METM19 Chronicles: Lynne Murphy

The evolution of concision: editors’ role in changing English

I think I first became aware of the difference between British and American English as a child when Auntie Mavis came to stay. I must have heard Americans in films and on television, of course, but to have someone in the same room talking with that accent really brought it home to me that this wasn’t quite the same language that we spoke at home. And on top of that her teenage daughters kept wanting us to say things twice or three times “because it sounds so cute”.

In fact Mavis (my father’s aunt) wasn’t American at all. She’d moved over at the end of the Second World War to marry her GI sweetheart. Although to me she always seemed to have completely gone native, in later years she confessed that she didn’t feel at home on either side of the “pond”. In England, she was far too American and in the States she was always an English woman.

The reverse could be said of Lynne Murphy, who gave the closing keynote talk at METM19. An American who has also lived in South Africa, she is now Professor of Linguistics at the University of Sussex, putting her in a wonderful position to review the differences between the forms of English spoken on either side of the Atlantic, something she has done extremely successfully in best-selling books, articles and a popular blog, Separated by a Common Language.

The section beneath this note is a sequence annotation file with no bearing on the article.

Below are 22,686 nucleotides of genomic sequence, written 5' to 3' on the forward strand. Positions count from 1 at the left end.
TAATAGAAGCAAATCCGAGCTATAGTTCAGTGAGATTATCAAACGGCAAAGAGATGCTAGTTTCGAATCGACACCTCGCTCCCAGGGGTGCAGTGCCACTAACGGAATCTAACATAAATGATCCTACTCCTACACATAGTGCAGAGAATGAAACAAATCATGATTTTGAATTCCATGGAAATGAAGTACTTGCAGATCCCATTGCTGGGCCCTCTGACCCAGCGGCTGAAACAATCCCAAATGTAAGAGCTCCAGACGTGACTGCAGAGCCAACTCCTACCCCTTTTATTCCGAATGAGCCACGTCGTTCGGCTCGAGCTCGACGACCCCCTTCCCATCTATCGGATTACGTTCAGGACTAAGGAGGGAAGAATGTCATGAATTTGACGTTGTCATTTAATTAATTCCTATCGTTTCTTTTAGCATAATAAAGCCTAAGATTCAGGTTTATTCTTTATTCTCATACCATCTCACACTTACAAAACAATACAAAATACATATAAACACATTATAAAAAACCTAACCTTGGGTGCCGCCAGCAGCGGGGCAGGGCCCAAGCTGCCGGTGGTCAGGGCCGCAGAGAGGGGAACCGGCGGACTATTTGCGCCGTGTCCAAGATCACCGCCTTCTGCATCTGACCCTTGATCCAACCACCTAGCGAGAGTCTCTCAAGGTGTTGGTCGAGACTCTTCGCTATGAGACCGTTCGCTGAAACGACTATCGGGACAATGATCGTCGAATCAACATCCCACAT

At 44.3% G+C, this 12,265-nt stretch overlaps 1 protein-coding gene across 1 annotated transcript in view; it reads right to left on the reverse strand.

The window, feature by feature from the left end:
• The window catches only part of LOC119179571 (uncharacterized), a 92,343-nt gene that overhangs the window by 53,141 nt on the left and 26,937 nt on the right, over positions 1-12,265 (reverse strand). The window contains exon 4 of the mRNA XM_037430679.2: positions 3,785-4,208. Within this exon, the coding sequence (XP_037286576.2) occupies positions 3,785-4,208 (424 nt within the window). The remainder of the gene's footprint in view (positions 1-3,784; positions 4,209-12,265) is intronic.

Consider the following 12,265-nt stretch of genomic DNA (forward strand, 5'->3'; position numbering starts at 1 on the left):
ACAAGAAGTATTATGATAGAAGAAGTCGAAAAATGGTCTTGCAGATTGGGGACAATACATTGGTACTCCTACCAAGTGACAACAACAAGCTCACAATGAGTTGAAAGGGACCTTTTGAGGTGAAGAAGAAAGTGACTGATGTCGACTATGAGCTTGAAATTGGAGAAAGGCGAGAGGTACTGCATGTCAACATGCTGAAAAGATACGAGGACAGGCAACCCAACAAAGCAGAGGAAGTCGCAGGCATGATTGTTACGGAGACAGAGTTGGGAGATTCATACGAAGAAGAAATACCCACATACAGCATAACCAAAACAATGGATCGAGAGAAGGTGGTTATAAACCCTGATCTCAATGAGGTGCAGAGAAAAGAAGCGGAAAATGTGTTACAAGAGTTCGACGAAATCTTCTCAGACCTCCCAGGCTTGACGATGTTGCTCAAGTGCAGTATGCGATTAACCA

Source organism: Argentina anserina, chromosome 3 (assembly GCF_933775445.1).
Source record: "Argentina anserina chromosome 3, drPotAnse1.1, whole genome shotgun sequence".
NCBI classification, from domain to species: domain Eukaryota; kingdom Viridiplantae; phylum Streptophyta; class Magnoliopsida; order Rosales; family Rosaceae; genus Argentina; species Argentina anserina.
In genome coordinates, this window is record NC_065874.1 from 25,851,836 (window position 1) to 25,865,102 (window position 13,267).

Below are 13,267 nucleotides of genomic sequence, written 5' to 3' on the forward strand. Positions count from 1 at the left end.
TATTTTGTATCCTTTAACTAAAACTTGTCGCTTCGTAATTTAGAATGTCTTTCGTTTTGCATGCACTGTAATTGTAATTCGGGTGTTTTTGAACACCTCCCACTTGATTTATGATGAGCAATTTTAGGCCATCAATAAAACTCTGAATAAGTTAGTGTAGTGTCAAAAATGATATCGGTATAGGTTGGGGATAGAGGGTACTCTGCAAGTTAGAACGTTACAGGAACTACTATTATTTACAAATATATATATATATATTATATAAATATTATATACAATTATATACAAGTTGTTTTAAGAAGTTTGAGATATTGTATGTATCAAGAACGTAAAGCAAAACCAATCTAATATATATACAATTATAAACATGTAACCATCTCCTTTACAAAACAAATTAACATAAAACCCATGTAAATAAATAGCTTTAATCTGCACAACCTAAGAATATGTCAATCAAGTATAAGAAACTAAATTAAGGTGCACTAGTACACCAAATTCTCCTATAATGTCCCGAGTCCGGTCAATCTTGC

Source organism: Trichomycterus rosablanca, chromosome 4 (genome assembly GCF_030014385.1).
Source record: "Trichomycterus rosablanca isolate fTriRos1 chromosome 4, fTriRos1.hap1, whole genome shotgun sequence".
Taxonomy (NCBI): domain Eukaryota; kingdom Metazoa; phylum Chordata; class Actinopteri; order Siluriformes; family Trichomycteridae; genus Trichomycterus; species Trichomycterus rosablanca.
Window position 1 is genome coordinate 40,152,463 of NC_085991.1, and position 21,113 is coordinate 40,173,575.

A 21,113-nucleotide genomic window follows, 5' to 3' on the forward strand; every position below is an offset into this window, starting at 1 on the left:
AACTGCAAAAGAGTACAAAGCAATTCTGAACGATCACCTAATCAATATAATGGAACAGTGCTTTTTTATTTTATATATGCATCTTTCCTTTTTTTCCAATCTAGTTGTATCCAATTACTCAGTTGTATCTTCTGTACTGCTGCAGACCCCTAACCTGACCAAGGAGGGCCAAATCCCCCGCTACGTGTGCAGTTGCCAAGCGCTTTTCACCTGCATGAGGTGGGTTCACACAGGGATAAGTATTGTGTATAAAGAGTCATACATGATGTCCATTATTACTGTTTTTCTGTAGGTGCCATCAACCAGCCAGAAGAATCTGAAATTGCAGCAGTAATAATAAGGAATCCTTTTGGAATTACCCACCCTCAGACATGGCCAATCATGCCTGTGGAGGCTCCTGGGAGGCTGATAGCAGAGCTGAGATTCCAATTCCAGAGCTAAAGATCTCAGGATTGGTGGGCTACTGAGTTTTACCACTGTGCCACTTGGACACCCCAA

In her fascinating talk, she undermined the preconceptions both British and Americans come out with when talking about their own and each other’s versions of the language. There is the British theory, for example, that English is constantly being invaded by awful Americanisms that have to be fought off at all costs but which all end up being adopted into the language. This does happen, of course, but it seems that sometimes the words we believe to be American actually originated in the UK. This includes a good deal of the business-speak so heartily detested by many British people.

Not only that, although in Britain we may not believe it, words also travel in the opposite direction, carried above all by British TV series and films. Harry Potter is apparently responsible for several “Briticisms” spreading to the US, including the term “ginger” to refer to a person with red hair. Meanwhile, Americans have their own ideas about words they use that might be of UK origin. Usually they are expressions that sound slightly quaint or old-fashioned – but some of them are as American as fast food and baseball.

One big difference between Brits and Americans is that Americans know their grammar. The reason for this is simple: they are taught it. While in the UK whole generations of schoolchildren barely learned the difference between a noun and an adjective, in the US they are properly taught, and this teaching goes on to university level, where courses in writing are a compulsory part of many degrees. British students, it seems, learn by osmosis or not at all. Ask an American, said Lynne Murphy, why something is written this way and not that way and you will probably get some sort of grammatical explanation. A British person won’t have a clue why, but they will know that it “sounds right”.